On February 12, just in time for Valentine's Day, the U.S. Department of Health and Human Services (DHHS) antiretroviral treatment (ART) guidelines panel issued updates to their recommendations for when people living with HIV should start ART and which drugs are best to use, among other important treatment considerations.
Though there were a number of changes, three key areas are worth mentioning. First, though the guidelines panel still recommends that ART be offered to all people with HIV regardless of the status of their immune health, measured by CD4 cell counts, and though the strength and weight of that recommendation did not change, the data cited by the panel to back up their decisions was supplemented with additional studies.
This is notable, because the Institutes of Medicine recommends that guidelines panels base their decisions on high quality data. There is exceptionally strong data that starting ART when CD4 cells drop below 350 is protective not only against major illness, but also death. Data is moderately strong for starting when CD4s drop to 500. The data on treating at higher CD4 counts has been a bit mixed, however, and experts don't expect to have a more definitive answer until a randomized control study currently underway concludes in 2015 or 2016.
In the meantime, the DHHS panel has issued an "expert opinion" recommending treatment at higher CD4 counts. This is based on more limited data showing an increase in some health problems even in people with high CD4s. The new data added to this recommendation found that people who took ART for only a six month period soon after becoming infected with HIV were less likely to later see their CD4 counts fall to more dangerous levels.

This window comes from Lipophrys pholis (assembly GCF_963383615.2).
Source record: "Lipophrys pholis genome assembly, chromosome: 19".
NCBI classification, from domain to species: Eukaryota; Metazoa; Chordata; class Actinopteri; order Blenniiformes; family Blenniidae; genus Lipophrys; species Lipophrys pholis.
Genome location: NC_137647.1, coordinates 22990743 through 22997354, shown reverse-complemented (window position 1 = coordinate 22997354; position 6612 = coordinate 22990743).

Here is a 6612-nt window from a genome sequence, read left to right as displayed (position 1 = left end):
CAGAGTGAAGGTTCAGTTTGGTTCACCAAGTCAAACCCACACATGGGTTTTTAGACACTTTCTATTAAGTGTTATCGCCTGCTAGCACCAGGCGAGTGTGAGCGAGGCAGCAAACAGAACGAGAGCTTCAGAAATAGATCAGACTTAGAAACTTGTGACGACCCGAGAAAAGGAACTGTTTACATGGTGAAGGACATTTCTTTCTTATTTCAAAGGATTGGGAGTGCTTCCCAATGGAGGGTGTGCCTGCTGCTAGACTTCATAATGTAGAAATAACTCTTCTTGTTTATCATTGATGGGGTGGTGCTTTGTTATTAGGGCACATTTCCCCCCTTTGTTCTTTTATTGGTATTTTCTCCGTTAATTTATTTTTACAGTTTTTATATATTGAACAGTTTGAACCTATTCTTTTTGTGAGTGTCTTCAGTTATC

Another new study also highlighted the fact that after San Francisco instituted a policy of recommending ART to all people with HIV, the number of people with higher CD4s who had undetectable HIV levels rose from as low as 9% to over 50%. Since low HIV levels result in less chance of passing on HIV, this implies that offering treatment to all could have a positive impact on the epidemic.
The second change to the guidelines was about what drugs to use rather than when to use them. A new recommendation on the drug rilpivirine (Edurant) was that it should only be used in people who before starting treatment have a viral load under 100,000. Another new drug recommendation was that an alternate regimen could include the new four-drugs-in-one combination pill called Stribild. This pill includes an integrase inhibitor with a blood-level boosting agent and a nucleoside backbone of two drugs.
Lastly, the guidelines panel issued a new recommendation about the drug efavirenz (Sustiva or Atripla) during pregnancy. Efavirenz is categorized as potentially dangerous to the developing fetus, particularly during the first trimester of pregnancy. Previously, the guidelines recommended against any use of the drug, if possible, during the first trimester of pregnancy. The new guidelines highlight the fact that more recent data on efavirenz during pregnancy is more promising. Given that most women don't find out they are pregnant until five or six weeks after conception, and given that changing ART regimens when one is working well can lead to loss of control of the virus, the new guidelines say that women who become pregnant while taking efavirenz may continue to take it provided that their virus is at undetectable levels. Women who are not yet pregnant, but trying to get pregnant or who aren't using contraceptives should consider other drugs if possible, however.